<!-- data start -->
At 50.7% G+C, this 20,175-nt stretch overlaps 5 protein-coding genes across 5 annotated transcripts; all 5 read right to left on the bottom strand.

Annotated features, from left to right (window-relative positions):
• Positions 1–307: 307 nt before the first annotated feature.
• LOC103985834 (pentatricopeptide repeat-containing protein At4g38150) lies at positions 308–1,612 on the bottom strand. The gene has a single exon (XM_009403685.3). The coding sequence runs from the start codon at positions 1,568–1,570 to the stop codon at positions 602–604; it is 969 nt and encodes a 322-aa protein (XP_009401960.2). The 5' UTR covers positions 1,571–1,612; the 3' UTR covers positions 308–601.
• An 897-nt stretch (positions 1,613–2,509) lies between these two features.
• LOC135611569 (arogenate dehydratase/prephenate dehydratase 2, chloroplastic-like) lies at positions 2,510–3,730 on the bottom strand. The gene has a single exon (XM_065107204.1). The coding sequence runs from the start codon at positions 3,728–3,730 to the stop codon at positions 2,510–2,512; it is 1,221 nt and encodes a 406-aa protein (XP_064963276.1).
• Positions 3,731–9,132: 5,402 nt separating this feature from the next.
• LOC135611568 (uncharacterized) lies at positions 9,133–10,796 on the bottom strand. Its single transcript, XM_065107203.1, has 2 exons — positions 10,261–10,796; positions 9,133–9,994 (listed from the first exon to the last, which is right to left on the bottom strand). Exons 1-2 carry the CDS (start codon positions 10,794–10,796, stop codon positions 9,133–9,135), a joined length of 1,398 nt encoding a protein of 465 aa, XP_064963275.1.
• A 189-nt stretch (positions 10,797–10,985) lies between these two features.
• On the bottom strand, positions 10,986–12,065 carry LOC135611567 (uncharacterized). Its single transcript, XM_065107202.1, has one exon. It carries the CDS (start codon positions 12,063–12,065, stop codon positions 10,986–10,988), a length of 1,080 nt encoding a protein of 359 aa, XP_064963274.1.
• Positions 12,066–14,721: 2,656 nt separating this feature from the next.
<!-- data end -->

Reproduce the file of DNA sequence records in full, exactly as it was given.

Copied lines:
At 50.7% G+C, this 20,175-nt stretch overlaps 5 protein-coding genes across 5 annotated transcripts; all 5 read right to left on the bottom strand.

Annotated features, from left to right (window-relative positions):
• Positions 1–307: 307 nt before the first annotated feature.
• LOC103985834 (pentatricopeptide repeat-containing protein At4g38150) lies at positions 308–1,612 on the bottom strand. The gene has a single exon (XM_009403685.3). The coding sequence runs from the start codon at positions 1,568–1,570 to the stop codon at positions 602–604; it is 969 nt and encodes a 322-aa protein (XP_009401960.2). The 5' UTR covers positions 1,571–1,612; the 3' UTR covers positions 308–601.
• An 897-nt stretch (positions 1,613–2,509) lies between these two features.
• LOC135611569 (arogenate dehydratase/prephenate dehydratase 2, chloroplastic-like) lies at positions 2,510–3,730 on the bottom strand. The gene has a single exon (XM_065107204.1). The coding sequence runs from the start codon at positions 3,728–3,730 to the stop codon at positions 2,510–2,512; it is 1,221 nt and encodes a 406-aa protein (XP_064963276.1).
• Positions 3,731–9,132: 5,402 nt separating this feature from the next.
• LOC135611568 (uncharacterized) lies at positions 9,133–10,796 on the bottom strand. Its single transcript, XM_065107203.1, has 2 exons — positions 10,261–10,796; positions 9,133–9,994 (listed from the first exon to the last, which is right to left on the bottom strand). Exons 1-2 carry the CDS (start codon positions 10,794–10,796, stop codon positions 9,133–9,135), a joined length of 1,398 nt encoding a protein of 465 aa, XP_064963275.1.
• A 189-nt stretch (positions 10,797–10,985) lies between these two features.
• On the bottom strand, positions 10,986–12,065 carry LOC135611567 (uncharacterized). Its single transcript, XM_065107202.1, has one exon. It carries the CDS (start codon positions 12,063–12,065, stop codon positions 10,986–10,988), a length of 1,080 nt encoding a protein of 359 aa, XP_064963274.1.
• Positions 12,066–14,721: 2,656 nt separating this feature from the next.